Shane Snyder was recently named President at Barcoding, Inc, a privately held company based in Baltimore MD and was founded in 1998. Barcoding, Inc has been on the Inc 500/5000 lists multiple times, and has been named to the Baltimore 50 Fastest Growing Companies.
Snyder started his business career with Kronos in 1986, opening up the first Kronos office in North Carolina and held a variety of sales leadership roles in his 20 years at Kronos. Kronos was originally focused on timekeeping systems, but eventually included payroll and labor analytics. Snyder has been with Barcoding, Inc about three years now and took over as President in January.
Barcoding recently acquired Miles Technologies, a regional player in RFID, looking to obtain a bigger foot print in the Chicago area. According to Snyder, Miles Technology had a good established track record and foot print as well as a substantial and improving RFID practice. Miles Tech has good penetration in the manufacturing niche.
Barcoding is clearly looking to increase its presence in the RFID world. I asked Snyder about the profitability of the niche. Industry followers may have noticed that some bigger companies, like Identive, have reported losses on a regular basis.
According to Snyder, while RFID has been around for a while, it has been more of a solution in search of a problem, and that there aren't "normal" type of solutions. Some companies were doing a lot of "one-off" solutions and that required a lot of costly engineering each time.
But now, the RFID technology has gotten much better in terms of reliability, and vendors can deliver a solution to company A and then the exact same solution to company B.
"There is so much human capital that goes into making a one-off solution that it is not profitable. RFID may not be as pervasive as the barcoding has been, at least in its present form, but penetration will continue to increase."
When asked about RFID in niche markets, he replied that Barcoding is currently evaluating several different partners for a document solution and added that other niches ready for viable solutions could include delivery type systems - getting better verification of items going on and off a truck - and emergency management - - with GPS overlays.
He added "Costs are getting much more attractive - you can build a great ROI story around it. Typical ROI seems to be about 12-24 months."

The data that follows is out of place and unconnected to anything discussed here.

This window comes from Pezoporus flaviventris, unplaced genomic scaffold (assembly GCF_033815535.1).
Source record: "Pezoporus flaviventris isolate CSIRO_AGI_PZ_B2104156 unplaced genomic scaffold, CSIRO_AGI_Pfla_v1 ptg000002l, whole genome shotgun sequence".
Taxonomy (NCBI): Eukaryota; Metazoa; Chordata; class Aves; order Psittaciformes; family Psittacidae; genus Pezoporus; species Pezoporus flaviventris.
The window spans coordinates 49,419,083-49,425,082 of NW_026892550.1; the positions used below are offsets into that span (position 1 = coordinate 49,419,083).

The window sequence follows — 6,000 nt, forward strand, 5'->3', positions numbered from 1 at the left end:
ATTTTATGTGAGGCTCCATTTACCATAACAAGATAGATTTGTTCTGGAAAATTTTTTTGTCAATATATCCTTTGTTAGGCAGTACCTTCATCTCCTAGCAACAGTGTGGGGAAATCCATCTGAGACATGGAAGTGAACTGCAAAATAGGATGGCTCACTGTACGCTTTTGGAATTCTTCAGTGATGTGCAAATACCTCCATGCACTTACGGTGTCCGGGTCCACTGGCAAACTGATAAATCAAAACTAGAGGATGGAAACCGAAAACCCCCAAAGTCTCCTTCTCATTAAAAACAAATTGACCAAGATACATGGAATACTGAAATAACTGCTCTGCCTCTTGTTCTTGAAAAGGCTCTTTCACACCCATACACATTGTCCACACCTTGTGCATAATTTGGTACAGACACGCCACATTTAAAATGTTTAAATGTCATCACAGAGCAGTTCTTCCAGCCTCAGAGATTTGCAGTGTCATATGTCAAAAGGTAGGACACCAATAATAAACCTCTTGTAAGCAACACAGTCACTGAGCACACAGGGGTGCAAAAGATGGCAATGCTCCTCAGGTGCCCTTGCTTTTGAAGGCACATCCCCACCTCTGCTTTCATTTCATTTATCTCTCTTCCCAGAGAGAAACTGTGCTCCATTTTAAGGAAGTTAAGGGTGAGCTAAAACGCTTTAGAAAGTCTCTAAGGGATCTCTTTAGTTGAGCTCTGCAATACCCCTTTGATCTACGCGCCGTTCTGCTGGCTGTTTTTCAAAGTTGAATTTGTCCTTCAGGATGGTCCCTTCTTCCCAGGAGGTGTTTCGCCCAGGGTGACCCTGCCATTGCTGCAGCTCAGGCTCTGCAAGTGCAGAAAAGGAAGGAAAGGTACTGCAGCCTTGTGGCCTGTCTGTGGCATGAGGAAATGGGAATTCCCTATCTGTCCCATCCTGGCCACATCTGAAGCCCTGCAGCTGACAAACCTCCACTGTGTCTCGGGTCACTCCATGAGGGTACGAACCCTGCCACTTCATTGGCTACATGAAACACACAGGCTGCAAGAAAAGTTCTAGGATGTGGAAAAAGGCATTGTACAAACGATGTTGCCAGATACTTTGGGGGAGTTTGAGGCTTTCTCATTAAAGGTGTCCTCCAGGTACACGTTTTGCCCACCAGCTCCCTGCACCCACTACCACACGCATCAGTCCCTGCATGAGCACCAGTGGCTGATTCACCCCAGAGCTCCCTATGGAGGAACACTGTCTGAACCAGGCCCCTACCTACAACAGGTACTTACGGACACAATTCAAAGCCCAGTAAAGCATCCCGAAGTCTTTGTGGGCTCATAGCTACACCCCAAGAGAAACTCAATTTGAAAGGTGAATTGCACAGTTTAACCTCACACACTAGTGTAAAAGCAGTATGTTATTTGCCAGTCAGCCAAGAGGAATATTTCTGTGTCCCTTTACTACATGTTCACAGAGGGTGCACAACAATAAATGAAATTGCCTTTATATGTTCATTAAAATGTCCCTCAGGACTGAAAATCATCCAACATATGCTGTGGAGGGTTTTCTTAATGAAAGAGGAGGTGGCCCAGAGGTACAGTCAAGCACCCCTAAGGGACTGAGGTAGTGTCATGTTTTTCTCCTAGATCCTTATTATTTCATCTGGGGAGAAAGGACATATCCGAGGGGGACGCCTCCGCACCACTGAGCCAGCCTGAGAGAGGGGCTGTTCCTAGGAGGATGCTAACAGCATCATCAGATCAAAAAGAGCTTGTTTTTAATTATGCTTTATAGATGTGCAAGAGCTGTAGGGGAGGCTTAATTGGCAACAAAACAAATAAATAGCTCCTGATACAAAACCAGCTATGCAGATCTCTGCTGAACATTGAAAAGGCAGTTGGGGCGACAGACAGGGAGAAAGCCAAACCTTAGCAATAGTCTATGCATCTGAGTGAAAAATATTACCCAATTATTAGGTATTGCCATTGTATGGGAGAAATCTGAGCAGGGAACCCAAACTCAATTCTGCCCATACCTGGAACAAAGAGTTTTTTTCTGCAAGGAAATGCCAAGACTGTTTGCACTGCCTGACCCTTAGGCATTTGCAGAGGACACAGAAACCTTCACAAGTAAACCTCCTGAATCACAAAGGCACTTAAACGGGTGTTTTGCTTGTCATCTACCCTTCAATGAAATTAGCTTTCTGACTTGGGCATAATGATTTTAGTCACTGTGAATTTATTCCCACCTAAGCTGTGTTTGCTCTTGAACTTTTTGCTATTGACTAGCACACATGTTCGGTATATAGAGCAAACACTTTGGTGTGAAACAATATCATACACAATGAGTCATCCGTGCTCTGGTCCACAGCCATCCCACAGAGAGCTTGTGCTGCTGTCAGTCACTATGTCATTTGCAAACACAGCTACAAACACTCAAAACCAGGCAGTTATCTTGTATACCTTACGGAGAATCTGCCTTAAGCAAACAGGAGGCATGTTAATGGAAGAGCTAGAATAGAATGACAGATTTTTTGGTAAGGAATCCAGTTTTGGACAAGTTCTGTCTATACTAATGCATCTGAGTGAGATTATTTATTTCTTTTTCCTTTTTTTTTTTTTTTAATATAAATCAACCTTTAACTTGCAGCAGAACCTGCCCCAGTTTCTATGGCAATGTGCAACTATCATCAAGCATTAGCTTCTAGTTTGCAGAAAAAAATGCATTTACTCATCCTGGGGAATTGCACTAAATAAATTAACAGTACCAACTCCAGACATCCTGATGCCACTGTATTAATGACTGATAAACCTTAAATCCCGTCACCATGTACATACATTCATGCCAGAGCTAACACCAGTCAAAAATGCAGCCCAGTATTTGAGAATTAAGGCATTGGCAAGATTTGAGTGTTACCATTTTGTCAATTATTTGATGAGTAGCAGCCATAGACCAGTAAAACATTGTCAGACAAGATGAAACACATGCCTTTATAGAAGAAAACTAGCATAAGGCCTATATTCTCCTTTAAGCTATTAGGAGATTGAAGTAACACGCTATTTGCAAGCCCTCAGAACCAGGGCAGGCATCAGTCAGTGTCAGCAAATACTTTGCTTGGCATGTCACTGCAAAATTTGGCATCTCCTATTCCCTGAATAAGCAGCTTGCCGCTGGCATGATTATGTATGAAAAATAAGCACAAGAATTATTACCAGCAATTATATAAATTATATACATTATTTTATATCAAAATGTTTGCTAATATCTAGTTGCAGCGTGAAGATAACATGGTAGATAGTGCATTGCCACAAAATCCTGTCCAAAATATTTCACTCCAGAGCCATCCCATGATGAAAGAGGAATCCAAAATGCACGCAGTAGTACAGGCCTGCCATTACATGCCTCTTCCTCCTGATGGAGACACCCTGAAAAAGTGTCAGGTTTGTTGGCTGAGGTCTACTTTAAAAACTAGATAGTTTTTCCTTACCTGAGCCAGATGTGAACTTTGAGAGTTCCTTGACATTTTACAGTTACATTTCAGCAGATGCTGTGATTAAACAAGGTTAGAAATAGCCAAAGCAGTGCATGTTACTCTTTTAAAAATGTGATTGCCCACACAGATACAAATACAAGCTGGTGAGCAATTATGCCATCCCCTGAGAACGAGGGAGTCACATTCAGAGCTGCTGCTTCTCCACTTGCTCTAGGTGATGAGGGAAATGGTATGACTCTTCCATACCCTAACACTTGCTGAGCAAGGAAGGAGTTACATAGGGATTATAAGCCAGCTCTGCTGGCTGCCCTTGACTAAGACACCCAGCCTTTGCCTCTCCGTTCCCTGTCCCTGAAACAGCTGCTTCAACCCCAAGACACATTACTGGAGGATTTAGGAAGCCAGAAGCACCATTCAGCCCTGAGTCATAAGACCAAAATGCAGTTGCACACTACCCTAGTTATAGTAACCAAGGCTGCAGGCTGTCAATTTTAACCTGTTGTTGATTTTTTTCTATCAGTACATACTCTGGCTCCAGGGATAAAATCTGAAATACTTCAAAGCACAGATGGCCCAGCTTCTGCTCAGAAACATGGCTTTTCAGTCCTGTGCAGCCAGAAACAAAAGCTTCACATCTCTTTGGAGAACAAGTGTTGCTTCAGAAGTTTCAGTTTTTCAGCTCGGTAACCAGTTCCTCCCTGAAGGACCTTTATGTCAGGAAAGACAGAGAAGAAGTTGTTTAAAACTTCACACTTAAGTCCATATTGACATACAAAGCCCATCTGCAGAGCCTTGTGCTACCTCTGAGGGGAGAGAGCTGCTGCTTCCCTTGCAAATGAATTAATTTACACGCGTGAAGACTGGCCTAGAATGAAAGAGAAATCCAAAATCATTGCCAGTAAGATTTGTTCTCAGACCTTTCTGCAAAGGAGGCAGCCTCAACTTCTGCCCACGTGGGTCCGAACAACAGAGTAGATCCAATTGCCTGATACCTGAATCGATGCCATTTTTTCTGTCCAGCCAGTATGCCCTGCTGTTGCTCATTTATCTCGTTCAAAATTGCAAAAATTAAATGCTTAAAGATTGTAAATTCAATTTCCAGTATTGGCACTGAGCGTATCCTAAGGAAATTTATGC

I asked him if the industry was benefitting from the recovery that seems to be evident in many markets now. His take is that "There is no recovery coming, there is just a new normal". "Yes it's better, but it's not going to go back to the way it was."
On the subject of consumers and employees bringing their own devices to the world he pointed out that "We have to adapt to the consumer devices that are out there. We have to adapt to a consolidation of OEM manufacturing, and lower retail price points and we do that by adding additional value layers and adding additional software components to our solution set."
I asked about NFC, but his response was that the NFC platform not big enough yet.... the 23 to 35 year old consumer grade device users are in, but we need to get much broader than that in order to deploy profitable and scalable solutions that are widely accepted by a broader demographic.
His final comments on what customers need to understand about RFID in order to be able to implement it successfully? "These aren't set it and forget it devices" The big aha moments are what people get 6 or 12 months later... you have to pay attention to it.. have to do preventive maintenance - have to inventory those assets, have to replace the battery after a couple years and have to adjust the solution as business rules evolve. There is some ongoing cost of ownership by doing preventative maintenance. End users have to pay attention to the overall installed solution to ensure they are continuing to receive the return that drove their initial investment.
For Barcoding it has been a good year thus far, celebrating its 15th anniversary. Core business continues to grow on both the top and bottom line. According to Snyder, "Often times we are not competing with another reseller, just competing with another project." The company remains on an upward trajectory and has about 70 employees.
Headquartered in Baltimore, MD, Barcoding, Inc. has offices and systems engineers throughout the country including an office in Chicago. It's professional services group and software development team have implemented projects in all 50 states, US territories, and several different countries. Barcoding has staff on-call 24/7 as many of customers’ work day does not end at 5:00. They understand that distribution centers and warehouses operate around-the-clock, and so does their team.
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